public RibbonColumn create(List<ClientToolInfo> tools, MapWidget mapWidget) {
		return new MyCustomRibbonColumn(mapWidget);
	}
});

The above piece of code actually registers a new RibbonColumnCreator in the RibbonColumnRegistry. This creator will create new instances of the MyCustomRibbonColumn class when required. Note that we don't use the tools here - so no use configuring them for this type.

What's important here is the key that is used. In this case the key "MyCustomColumn" is used. This same key can now be used in the backend Spring configuration.

1.3. Using the custom type in the configuration

Now that we have a custom RibbonColumn implementation and it has been registered with the key "MyCustomColumn", it is time to actually use it in the backend Spring configuration. An example configuration for the Ribbon column could look like this:

Example 3.3. Custom type in configuration

...
<bean class="org.geomajas.widget.utility.configuration.RibbonColumnInfo">
	<property name="type" value="MyCustomColumn" />
	<property name="tools">
		<list>
		</list>
	</property>
	<property name="parameters">
		<list>
			<bean class="org.geomajas.configuration.Parameter">
				<property name="name" value="x" />
				<property name="value" value="lon" />
			</bean>
			<bean class="org.geomajas.configuration.Parameter">
				<property name="name" value="y" />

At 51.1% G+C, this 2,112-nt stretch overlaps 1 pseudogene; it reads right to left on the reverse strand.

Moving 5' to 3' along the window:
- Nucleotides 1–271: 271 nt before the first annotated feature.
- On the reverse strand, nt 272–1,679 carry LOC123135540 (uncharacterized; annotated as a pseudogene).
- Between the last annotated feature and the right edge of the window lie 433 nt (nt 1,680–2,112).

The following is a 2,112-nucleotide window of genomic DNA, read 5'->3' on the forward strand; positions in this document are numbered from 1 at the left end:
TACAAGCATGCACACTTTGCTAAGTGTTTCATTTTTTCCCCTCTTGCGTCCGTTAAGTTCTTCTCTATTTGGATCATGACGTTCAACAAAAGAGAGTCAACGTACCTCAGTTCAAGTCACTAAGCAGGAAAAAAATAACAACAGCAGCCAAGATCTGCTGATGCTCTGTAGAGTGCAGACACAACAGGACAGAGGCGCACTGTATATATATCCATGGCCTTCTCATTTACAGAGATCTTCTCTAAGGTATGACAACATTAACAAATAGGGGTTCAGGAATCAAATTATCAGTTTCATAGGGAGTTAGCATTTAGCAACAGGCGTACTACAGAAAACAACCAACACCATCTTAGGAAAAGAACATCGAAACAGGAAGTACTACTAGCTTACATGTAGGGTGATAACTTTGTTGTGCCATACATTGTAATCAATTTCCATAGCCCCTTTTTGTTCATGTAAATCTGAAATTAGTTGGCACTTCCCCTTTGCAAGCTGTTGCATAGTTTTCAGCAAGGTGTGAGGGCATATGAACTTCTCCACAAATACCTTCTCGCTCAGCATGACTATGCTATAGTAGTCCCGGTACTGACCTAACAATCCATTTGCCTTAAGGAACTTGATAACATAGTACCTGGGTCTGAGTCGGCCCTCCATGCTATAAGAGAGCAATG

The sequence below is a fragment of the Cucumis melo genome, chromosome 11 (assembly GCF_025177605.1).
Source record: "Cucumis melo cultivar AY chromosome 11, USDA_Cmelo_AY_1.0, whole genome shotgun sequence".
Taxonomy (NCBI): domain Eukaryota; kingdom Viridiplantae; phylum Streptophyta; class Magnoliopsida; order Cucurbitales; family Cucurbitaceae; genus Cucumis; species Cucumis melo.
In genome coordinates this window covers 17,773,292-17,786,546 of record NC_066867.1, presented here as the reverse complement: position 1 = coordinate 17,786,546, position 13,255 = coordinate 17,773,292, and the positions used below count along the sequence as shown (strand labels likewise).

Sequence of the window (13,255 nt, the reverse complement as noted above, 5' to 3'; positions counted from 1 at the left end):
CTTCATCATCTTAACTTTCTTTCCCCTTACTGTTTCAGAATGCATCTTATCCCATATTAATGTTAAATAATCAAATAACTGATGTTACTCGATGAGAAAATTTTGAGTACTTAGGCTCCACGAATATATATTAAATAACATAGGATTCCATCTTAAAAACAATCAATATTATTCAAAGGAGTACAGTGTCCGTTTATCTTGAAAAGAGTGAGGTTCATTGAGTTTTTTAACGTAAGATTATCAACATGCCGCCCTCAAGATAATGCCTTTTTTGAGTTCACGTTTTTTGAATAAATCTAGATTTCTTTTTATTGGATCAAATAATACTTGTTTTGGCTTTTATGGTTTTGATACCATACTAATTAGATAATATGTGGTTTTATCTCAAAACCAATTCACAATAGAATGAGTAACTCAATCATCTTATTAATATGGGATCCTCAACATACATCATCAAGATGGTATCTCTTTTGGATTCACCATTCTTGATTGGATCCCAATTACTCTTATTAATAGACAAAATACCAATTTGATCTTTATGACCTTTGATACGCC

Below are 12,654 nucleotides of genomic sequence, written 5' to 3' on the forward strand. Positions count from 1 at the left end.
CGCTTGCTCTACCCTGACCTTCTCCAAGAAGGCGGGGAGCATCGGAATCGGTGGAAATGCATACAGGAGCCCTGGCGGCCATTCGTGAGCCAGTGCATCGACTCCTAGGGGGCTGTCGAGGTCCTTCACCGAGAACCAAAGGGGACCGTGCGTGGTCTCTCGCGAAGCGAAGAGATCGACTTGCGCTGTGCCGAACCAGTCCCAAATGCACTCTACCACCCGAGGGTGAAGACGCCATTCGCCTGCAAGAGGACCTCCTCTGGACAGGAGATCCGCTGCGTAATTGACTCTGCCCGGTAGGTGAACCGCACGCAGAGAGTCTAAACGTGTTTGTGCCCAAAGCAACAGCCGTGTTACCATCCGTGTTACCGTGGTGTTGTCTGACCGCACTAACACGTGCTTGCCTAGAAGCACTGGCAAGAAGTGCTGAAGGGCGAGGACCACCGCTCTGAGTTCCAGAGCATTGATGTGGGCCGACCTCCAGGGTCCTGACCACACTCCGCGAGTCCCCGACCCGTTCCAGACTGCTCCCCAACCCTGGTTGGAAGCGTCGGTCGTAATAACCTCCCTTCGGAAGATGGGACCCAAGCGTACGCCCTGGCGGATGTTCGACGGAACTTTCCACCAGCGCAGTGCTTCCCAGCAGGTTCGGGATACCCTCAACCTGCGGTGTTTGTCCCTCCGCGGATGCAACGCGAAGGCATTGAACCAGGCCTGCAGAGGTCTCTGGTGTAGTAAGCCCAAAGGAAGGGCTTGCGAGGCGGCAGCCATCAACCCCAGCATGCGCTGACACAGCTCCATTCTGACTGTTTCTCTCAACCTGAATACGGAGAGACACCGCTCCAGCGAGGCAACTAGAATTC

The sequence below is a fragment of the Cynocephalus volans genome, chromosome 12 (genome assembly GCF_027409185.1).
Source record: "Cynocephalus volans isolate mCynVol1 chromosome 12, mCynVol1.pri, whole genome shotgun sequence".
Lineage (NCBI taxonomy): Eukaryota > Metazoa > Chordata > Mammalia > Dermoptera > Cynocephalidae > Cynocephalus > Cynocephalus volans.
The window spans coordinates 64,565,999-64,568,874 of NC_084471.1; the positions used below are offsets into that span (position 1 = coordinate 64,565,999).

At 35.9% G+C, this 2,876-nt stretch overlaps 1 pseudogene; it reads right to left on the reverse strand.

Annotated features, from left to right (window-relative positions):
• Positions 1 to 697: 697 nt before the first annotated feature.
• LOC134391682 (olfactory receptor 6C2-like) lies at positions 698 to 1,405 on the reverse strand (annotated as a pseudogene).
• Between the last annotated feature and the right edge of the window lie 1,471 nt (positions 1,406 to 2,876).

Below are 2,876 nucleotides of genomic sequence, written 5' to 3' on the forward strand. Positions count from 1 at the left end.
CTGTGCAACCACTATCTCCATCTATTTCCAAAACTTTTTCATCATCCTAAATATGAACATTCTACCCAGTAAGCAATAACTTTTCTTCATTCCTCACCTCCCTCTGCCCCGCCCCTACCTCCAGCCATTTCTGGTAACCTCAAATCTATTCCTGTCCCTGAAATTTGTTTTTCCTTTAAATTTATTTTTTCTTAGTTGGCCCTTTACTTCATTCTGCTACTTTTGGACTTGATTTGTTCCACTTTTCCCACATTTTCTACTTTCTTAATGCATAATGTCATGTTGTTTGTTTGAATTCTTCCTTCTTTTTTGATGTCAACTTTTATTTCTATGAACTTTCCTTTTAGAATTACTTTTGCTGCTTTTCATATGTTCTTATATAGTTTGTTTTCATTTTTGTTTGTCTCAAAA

<property name="value" value="lat" />
			</bean>
		</list>
	</property>
</bean>
...

The above configuration sample shows how to use the custom type "MyCustomColumn" within the XML configuration. Note that the list of tools is empty, as our registered RibbonColumnCreator does not use them anyway. Instead, we now see a list of parameters. Remember that when we defined our custom RibbonColumn implementation, there was support for 2 configuration parameters in the "configure" method, namely "X" and "Y". Now in our configuration, we can use those 2 parameters to attach a value to them ("lon" and "lat").

The custom widget used those 2 parameters to be displayed on the labels. See below for a screenshot of our custom type:

2. Defining a custom Ribbon style

In the configuration chapter it was mentioned that this plug-in defines extensions for the default SmartGWT themes specifically tailored for the widgets it provides. This means that new CSS classes have been defined for the widgets. This section will show how to override the default styles or how to create a new custom style for the Ribbon widget.